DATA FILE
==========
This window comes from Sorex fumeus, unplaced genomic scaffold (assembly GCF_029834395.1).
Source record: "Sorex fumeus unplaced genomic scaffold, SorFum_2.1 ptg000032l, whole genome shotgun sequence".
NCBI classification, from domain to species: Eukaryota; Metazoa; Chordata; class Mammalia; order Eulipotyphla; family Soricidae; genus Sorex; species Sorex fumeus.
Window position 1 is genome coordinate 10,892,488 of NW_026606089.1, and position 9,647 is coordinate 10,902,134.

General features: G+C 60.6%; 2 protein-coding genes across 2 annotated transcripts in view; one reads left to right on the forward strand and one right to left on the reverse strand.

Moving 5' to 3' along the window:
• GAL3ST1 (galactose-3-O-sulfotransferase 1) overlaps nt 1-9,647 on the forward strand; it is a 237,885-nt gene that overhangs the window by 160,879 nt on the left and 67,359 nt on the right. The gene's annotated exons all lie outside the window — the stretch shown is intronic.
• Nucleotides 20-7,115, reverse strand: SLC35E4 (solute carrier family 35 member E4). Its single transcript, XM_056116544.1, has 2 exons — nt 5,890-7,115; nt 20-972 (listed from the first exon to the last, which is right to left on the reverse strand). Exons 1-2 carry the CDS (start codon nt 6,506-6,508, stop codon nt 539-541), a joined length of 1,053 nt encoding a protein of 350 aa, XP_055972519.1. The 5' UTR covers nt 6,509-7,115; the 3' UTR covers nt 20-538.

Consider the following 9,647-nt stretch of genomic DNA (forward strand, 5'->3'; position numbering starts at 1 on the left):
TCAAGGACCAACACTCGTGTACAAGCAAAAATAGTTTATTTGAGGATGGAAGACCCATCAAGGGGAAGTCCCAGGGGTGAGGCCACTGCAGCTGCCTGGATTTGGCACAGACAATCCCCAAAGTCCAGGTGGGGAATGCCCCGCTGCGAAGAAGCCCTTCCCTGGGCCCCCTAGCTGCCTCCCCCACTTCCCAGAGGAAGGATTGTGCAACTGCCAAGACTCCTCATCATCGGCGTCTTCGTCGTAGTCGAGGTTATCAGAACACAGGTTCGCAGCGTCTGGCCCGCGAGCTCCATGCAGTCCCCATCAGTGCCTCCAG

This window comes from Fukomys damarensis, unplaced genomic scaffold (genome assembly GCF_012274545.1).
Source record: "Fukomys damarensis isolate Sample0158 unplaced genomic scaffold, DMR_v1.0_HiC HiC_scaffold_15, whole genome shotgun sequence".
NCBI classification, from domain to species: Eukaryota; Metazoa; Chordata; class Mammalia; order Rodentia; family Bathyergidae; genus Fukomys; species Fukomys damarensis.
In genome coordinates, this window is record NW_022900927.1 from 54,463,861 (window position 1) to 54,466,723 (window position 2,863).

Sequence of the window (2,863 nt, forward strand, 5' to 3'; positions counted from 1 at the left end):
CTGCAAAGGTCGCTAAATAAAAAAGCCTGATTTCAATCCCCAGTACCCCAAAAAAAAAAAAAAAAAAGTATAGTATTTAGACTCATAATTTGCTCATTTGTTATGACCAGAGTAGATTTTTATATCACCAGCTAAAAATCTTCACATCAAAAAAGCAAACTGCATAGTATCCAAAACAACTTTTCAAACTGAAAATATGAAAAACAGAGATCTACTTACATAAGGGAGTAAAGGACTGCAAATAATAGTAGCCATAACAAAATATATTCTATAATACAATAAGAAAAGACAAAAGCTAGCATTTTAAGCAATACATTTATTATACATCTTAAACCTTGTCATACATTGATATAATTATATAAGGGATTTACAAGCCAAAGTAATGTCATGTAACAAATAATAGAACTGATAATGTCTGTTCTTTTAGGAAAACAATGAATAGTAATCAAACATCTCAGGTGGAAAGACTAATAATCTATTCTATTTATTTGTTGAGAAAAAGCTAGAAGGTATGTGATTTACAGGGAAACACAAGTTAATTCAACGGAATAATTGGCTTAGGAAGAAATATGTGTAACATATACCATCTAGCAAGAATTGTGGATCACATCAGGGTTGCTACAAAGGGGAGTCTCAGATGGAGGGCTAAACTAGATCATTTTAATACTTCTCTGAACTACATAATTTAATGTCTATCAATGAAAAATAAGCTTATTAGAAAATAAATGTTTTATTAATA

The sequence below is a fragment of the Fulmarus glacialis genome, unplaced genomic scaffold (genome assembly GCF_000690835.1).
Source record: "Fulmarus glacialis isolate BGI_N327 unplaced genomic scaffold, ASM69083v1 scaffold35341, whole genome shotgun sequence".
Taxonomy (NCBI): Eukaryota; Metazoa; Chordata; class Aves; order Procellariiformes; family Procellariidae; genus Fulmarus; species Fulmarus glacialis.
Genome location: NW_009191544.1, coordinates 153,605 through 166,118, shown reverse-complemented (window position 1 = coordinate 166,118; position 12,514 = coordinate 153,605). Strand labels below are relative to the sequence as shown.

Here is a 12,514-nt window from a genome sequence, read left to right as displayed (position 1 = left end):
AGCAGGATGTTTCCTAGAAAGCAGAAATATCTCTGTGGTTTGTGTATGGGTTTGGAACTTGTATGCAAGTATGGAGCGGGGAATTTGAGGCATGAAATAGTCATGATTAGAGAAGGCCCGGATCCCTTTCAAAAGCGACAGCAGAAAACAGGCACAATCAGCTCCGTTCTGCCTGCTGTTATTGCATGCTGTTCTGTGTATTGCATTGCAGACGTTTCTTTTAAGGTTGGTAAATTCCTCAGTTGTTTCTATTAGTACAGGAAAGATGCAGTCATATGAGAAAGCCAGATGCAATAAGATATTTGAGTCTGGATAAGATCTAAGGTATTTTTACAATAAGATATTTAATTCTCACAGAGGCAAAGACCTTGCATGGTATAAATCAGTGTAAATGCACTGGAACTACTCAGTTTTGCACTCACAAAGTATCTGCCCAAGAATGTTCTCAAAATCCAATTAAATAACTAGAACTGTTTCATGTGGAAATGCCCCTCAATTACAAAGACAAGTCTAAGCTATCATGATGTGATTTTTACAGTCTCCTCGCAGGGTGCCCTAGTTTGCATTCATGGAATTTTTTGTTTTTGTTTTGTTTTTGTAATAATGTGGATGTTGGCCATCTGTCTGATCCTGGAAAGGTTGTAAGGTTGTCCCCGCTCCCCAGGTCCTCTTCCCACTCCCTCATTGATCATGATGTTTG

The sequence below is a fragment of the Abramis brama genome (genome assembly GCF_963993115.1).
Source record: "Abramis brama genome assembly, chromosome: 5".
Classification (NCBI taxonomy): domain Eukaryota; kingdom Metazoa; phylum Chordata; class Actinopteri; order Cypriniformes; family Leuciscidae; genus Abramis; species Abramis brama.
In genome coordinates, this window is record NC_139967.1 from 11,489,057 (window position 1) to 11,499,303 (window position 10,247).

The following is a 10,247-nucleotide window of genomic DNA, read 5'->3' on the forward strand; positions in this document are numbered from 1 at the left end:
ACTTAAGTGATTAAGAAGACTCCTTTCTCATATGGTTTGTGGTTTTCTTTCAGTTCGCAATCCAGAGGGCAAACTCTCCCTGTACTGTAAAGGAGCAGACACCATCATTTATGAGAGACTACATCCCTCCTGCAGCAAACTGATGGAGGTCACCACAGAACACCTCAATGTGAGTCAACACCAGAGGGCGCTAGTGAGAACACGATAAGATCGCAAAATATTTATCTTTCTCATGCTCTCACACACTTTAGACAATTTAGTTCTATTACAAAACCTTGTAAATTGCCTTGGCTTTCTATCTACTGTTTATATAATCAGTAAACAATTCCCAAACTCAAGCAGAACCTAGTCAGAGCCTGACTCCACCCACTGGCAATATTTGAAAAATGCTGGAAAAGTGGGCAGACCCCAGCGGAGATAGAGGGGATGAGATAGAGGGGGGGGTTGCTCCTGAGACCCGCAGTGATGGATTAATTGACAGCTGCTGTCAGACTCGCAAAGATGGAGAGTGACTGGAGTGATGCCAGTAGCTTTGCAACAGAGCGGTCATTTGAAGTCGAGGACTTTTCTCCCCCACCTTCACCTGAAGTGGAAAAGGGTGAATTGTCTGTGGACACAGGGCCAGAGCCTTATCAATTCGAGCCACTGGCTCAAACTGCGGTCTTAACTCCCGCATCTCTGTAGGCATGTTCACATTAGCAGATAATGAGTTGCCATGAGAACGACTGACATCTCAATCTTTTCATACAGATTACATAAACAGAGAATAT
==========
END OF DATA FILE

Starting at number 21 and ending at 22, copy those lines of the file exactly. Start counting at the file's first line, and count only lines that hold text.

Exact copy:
Here is a 12,514-nt window from a genome sequence, read left to right as displayed (position 1 = left end):
AGCAGGATGTTTCCTAGAAAGCAGAAATATCTCTGTGGTTTGTGTATGGGTTTGGAACTTGTATGCAAGTATGGAGCGGGGAATTTGAGGCATGAAATAGTCATGATTAGAGAAGGCCCGGATCCCTTTCAAAAGCGACAGCAGAAAACAGGCACAATCAGCTCCGTTCTGCCTGCTGTTATTGCATGCTGTTCTGTGTATTGCATTGCAGACGTTTCTTTTAAGGTTGGTAAATTCCTCAGTTGTTTCTATTAGTACAGGAAAGATGCAGTCATATGAGAAAGCCAGATGCAATAAGATATTTGAGTCTGGATAAGATCTAAGGTATTTTTACAATAAGATATTTAATTCTCACAGAGGCAAAGACCTTGCATGGTATAAATCAGTGTAAATGCACTGGAACTACTCAGTTTTGCACTCACAAAGTATCTGCCCAAGAATGTTCTCAAAATCCAATTAAATAACTAGAACTGTTTCATGTGGAAATGCCCCTCAATTACAAAGACAAGTCTAAGCTATCATGATGTGATTTTTACAGTCTCCTCGCAGGGTGCCCTAGTTTGCATTCATGGAATTTTTTGTTTTTGTTTTGTTTTTGTAATAATGTGGATGTTGGCCATCTGTCTGATCCTGGAAAGGTTGTAAGGTTGTCCCCGCTCCCCAGGTCCTCTTCCCACTCCCTCATTGATCATGATGTTTG